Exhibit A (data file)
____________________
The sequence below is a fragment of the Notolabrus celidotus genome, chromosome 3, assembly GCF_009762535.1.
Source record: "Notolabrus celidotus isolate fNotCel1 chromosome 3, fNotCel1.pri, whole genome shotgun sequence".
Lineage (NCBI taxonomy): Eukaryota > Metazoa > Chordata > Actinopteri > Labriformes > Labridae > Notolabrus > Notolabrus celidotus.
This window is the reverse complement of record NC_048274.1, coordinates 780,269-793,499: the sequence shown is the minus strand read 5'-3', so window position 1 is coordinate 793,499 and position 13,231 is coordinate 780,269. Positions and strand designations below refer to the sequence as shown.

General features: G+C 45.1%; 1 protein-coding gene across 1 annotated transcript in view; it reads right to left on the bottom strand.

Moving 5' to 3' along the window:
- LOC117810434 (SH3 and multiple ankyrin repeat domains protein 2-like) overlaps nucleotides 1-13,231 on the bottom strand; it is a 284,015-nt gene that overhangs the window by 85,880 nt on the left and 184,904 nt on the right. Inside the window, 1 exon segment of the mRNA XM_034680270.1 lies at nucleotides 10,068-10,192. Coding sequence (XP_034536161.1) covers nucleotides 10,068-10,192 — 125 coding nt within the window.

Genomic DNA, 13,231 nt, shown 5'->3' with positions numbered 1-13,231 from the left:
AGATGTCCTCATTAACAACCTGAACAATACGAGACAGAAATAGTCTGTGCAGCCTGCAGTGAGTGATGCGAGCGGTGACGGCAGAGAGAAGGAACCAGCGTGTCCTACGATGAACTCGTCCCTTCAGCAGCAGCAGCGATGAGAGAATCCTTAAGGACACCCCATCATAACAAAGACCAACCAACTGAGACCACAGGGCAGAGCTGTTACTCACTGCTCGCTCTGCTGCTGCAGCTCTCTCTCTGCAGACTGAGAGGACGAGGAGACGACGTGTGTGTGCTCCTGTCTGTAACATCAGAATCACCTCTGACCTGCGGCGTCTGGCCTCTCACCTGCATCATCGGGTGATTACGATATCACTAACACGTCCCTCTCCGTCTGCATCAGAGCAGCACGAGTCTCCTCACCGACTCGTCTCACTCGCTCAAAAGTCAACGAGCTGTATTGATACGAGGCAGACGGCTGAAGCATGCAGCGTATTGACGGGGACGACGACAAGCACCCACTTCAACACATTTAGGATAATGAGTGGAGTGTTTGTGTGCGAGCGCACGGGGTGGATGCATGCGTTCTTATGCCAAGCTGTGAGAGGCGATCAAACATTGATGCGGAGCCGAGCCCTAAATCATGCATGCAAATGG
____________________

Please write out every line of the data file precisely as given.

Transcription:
The sequence below is a fragment of the Notolabrus celidotus genome, chromosome 3, assembly GCF_009762535.1.
Source record: "Notolabrus celidotus isolate fNotCel1 chromosome 3, fNotCel1.pri, whole genome shotgun sequence".
Lineage (NCBI taxonomy): Eukaryota > Metazoa > Chordata > Actinopteri > Labriformes > Labridae > Notolabrus > Notolabrus celidotus.
This window is the reverse complement of record NC_048274.1, coordinates 780,269-793,499: the sequence shown is the minus strand read 5'-3', so window position 1 is coordinate 793,499 and position 13,231 is coordinate 780,269. Positions and strand designations below refer to the sequence as shown.

General features: G+C 45.1%; 1 protein-coding gene across 1 annotated transcript in view; it reads right to left on the bottom strand.

Moving 5' to 3' along the window:
- LOC117810434 (SH3 and multiple ankyrin repeat domains protein 2-like) overlaps nucleotides 1-13,231 on the bottom strand; it is a 284,015-nt gene that overhangs the window by 85,880 nt on the left and 184,904 nt on the right. Inside the window, 1 exon segment of the mRNA XM_034680270.1 lies at nucleotides 10,068-10,192. Coding sequence (XP_034536161.1) covers nucleotides 10,068-10,192 — 125 coding nt within the window.

Genomic DNA, 13,231 nt, shown 5'->3' with positions numbered 1-13,231 from the left:
AGATGTCCTCATTAACAACCTGAACAATACGAGACAGAAATAGTCTGTGCAGCCTGCAGTGAGTGATGCGAGCGGTGACGGCAGAGAGAAGGAACCAGCGTGTCCTACGATGAACTCGTCCCTTCAGCAGCAGCAGCGATGAGAGAATCCTTAAGGACACCCCATCATAACAAAGACCAACCAACTGAGACCACAGGGCAGAGCTGTTACTCACTGCTCGCTCTGCTGCTGCAGCTCTCTCTCTGCAGACTGAGAGGACGAGGAGACGACGTGTGTGTGCTCCTGTCTGTAACATCAGAATCACCTCTGACCTGCGGCGTCTGGCCTCTCACCTGCATCATCGGGTGATTACGATATCACTAACACGTCCCTCTCCGTCTGCATCAGAGCAGCACGAGTCTCCTCACCGACTCGTCTCACTCGCTCAAAAGTCAACGAGCTGTATTGATACGAGGCAGACGGCTGAAGCATGCAGCGTATTGACGGGGACGACGACAAGCACCCACTTCAACACATTTAGGATAATGAGTGGAGTGTTTGTGTGCGAGCGCACGGGGTGGATGCATGCGTTCTTATGCCAAGCTGTGAGAGGCGATCAAACATTGATGCGGAGCCGAGCCCTAAATCATGCATGCAAATGG